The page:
1969 Longines Diver Chronograph Regatta ref. 8224-4, manual winding cal. Valjoux 72, 44mm. case and internal rotating bezel, this watch was re-edited recently and is very much in vogue now.
The Valjoux 72 is a three register column wheel manual wind chronograph movement which traces its origins back to the 1930s. The V72 was used in the Daytona Paul Newman and many other high end watches, but also in some lesser known brands; expect to pay a premium price for watches with this rare and celebrated movement.
Alone, it is worth more them US$500, often used as spare parts for more expensive watches, and I go further, an unmarked Valjoux 72 can be signed and turned into a Rolex, Breitling, Heuer, Jaeger and others, so be careful with identification.
Longines was founded in 1832, its winged hourglass logo is the oldest registered trademark for a watchmaker.
Longines provided timers used at the first modern Olympics in 1896.
In 1899, a Longines watch went to the North Pole with the Arctic explorer Luigi Amedeo of Savoy.
Charles Lindbergh, after his transatlantic flight, designed a pilot watch to help with air navigation. Built to his specifications, the Longines hour angle was introduced in 1931 and it is still produced today.
The company began to produce military issue watches for the second World War, most for the European forces.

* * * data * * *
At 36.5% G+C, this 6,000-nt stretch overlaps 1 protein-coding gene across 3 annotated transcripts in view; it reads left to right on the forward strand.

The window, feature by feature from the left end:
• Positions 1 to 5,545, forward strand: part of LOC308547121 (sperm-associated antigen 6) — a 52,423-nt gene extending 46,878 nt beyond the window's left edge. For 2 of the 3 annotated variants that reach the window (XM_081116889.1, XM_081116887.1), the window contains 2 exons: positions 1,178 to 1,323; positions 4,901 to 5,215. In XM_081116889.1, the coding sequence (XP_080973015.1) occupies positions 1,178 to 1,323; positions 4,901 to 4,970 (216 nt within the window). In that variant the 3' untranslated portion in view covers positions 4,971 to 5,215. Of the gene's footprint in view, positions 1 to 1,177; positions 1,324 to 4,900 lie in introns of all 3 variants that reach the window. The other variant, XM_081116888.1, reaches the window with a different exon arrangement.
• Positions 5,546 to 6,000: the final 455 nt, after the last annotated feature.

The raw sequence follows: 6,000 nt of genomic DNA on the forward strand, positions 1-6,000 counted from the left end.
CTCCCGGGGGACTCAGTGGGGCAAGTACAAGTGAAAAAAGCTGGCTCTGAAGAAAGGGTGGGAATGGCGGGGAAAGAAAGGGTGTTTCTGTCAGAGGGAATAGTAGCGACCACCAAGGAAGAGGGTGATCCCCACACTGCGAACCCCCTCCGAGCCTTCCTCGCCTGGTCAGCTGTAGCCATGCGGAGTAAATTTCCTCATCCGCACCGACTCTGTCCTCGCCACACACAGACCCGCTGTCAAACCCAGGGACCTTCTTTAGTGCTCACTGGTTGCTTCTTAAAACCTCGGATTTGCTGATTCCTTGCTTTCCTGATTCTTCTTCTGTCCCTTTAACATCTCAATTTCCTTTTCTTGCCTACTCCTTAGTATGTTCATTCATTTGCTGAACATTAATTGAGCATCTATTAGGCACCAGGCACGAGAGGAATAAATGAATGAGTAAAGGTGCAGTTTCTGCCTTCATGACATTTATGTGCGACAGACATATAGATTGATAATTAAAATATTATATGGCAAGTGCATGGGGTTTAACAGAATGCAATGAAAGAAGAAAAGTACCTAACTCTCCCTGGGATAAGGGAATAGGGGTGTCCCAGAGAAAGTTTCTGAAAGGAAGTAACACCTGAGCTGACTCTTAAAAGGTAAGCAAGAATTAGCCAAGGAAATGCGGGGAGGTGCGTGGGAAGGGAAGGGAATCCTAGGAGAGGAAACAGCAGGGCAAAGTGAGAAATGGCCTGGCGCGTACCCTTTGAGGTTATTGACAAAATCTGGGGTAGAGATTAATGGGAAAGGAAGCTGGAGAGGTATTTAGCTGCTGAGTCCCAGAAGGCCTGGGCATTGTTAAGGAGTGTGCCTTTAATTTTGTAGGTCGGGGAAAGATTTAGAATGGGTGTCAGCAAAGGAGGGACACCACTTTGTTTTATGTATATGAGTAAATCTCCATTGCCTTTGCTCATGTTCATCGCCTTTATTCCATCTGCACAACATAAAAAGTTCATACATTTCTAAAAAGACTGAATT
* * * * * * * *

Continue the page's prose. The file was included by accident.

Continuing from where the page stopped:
Today Longines is owned by the Swatch Group.
The first ever specialized diving watches were the Panerai, used by the Italian frogmen in the Second World War. Actually they were Rolex 3646s with special dials made by Panerai.
Right after WWII, two French combat diving corps started to search for a military grade diving watch, big and easy to read underwater, hermetically sealed and capable to absorb shocks this helped Blancpain to develop the legendary Fifty Fathoms introduced in 1953. The transformation of the simple water resistant watch to the tool diver watch happened at that exact point. The next year Rolex launched perhaps the most famous diver watch of them all, the Rolex Submariner; from that point most of the Swiss companies started to shift their attention towards the sea, trying to produce reliable underwater-capable wristwatches.